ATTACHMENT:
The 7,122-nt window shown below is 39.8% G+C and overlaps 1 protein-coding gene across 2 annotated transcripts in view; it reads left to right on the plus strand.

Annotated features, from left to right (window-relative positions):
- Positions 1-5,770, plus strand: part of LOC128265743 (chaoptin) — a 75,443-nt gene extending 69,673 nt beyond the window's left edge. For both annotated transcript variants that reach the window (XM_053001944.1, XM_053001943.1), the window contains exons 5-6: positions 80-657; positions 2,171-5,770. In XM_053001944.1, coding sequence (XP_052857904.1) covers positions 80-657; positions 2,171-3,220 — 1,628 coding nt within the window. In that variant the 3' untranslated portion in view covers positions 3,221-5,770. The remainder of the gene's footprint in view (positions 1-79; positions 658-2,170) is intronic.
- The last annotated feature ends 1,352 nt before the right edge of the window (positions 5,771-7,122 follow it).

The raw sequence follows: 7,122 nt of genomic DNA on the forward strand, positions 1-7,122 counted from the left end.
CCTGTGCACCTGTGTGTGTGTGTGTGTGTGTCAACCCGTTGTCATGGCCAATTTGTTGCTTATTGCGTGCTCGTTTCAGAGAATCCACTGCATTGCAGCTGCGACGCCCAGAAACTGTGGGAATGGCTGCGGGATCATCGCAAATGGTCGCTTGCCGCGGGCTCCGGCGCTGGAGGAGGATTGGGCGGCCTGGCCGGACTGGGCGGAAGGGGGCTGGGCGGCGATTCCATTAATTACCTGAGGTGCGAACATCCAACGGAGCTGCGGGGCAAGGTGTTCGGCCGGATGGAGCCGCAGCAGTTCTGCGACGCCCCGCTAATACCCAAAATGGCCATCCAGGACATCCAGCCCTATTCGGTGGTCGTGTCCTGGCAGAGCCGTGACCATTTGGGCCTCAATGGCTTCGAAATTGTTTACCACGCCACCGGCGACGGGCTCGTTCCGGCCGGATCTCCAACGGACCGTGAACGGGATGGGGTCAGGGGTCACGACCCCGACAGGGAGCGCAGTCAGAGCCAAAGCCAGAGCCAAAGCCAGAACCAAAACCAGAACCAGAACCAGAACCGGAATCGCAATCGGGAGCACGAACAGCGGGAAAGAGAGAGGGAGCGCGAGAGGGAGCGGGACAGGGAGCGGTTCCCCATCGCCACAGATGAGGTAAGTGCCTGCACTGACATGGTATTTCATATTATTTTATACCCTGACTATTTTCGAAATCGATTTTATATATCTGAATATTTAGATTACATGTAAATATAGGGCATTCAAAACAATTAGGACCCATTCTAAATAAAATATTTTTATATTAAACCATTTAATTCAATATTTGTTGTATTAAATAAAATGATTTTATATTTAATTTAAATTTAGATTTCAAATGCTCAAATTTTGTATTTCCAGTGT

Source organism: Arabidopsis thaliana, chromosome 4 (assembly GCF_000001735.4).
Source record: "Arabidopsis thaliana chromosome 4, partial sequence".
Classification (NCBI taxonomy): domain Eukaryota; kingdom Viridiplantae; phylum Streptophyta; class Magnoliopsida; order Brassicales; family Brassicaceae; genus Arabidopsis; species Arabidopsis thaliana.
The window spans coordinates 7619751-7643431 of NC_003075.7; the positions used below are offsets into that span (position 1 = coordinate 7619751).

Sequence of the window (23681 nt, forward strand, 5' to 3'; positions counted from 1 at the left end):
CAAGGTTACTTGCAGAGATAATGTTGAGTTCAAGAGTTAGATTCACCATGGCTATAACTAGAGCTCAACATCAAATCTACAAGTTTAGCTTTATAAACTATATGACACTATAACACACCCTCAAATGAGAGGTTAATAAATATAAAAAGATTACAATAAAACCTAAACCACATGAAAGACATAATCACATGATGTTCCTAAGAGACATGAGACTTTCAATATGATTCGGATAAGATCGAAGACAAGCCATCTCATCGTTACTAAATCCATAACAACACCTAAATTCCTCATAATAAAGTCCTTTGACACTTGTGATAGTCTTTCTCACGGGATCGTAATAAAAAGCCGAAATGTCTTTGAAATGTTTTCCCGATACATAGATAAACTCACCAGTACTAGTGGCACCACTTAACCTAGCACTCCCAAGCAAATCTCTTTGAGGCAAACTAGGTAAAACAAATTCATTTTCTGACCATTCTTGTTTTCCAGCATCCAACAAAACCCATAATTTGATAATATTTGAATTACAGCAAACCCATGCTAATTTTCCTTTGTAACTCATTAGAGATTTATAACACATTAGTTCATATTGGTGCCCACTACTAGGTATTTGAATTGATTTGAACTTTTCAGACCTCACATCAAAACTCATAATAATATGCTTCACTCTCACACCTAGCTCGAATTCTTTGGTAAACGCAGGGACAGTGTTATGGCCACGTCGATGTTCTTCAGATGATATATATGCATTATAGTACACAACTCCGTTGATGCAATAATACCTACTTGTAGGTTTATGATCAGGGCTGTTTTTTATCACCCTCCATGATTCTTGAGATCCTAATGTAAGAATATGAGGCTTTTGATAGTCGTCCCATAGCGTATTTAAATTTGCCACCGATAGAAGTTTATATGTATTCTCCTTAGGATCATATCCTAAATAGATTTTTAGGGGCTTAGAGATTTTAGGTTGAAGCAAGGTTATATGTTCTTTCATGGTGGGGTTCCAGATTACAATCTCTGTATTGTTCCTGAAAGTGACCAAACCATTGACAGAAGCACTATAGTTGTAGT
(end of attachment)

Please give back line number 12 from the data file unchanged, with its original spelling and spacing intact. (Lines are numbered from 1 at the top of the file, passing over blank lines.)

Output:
CAAGGTTACTTGCAGAGATAATGTTGAGTTCAAGAGTTAGATTCACCATGGCTATAACTAGAGCTCAACATCAAATCTACAAGTTTAGCTTTATAAACTATATGACACTATAACACACCCTCAAATGAGAGGTTAATAAATATAAAAAGATTACAATAAAACCTAAACCACATGAAAGACATAATCACATGATGTTCCTAAGAGACATGAGACTTTCAATATGATTCGGATAAGATCGAAGACAAGCCATCTCATCGTTACTAAATCCATAACAACACCTAAATTCCTCATAATAAAGTCCTTTGACACTTGTGATAGTCTTTCTCACGGGATCGTAATAAAAAGCCGAAATGTCTTTGAAATGTTTTCCCGATACATAGATAAACTCACCAGTACTAGTGGCACCACTTAACCTAGCACTCCCAAGCAAATCTCTTTGAGGCAAACTAGGTAAAACAAATTCATTTTCTGACCATTCTTGTTTTCCAGCATCCAACAAAACCCATAATTTGATAATATTTGAATTACAGCAAACCCATGCTAATTTTCCTTTGTAACTCATTAGAGATTTATAACACATTAGTTCATATTGGTGCCCACTACTAGGTATTTGAATTGATTTGAACTTTTCAGACCTCACATCAAAACTCATAATAATATGCTTCACTCTCACACCTAGCTCGAATTCTTTGGTAAACGCAGGGACAGTGTTATGGCCACGTCGATGTTCTTCAGATGATATATATGCATTATAGTACACAACTCCGTTGATGCAATAATACCTACTTGTAGGTTTATGATCAGGGCTGTTTTTTATCACCCTCCATGATTCTTGAGATCCTAATGTAAGAATATGAGGCTTTTGATAGTCGTCCCATAGCGTATTTAAATTTGCCACCGATAGAAGTTTATATGTATTCTCCTTAGGATCATATCCTAAATAGATTTTTAGGGGCTTAGAGATTTTAGGTTGAAGCAAGGTTATATGTTCTTTCATGGTGGGGTTCCAGATTACAATCTCTGTATTGTTCCTGAAAGTGACCAAACCATTGACAGAAGCACTATAGTTGTAGT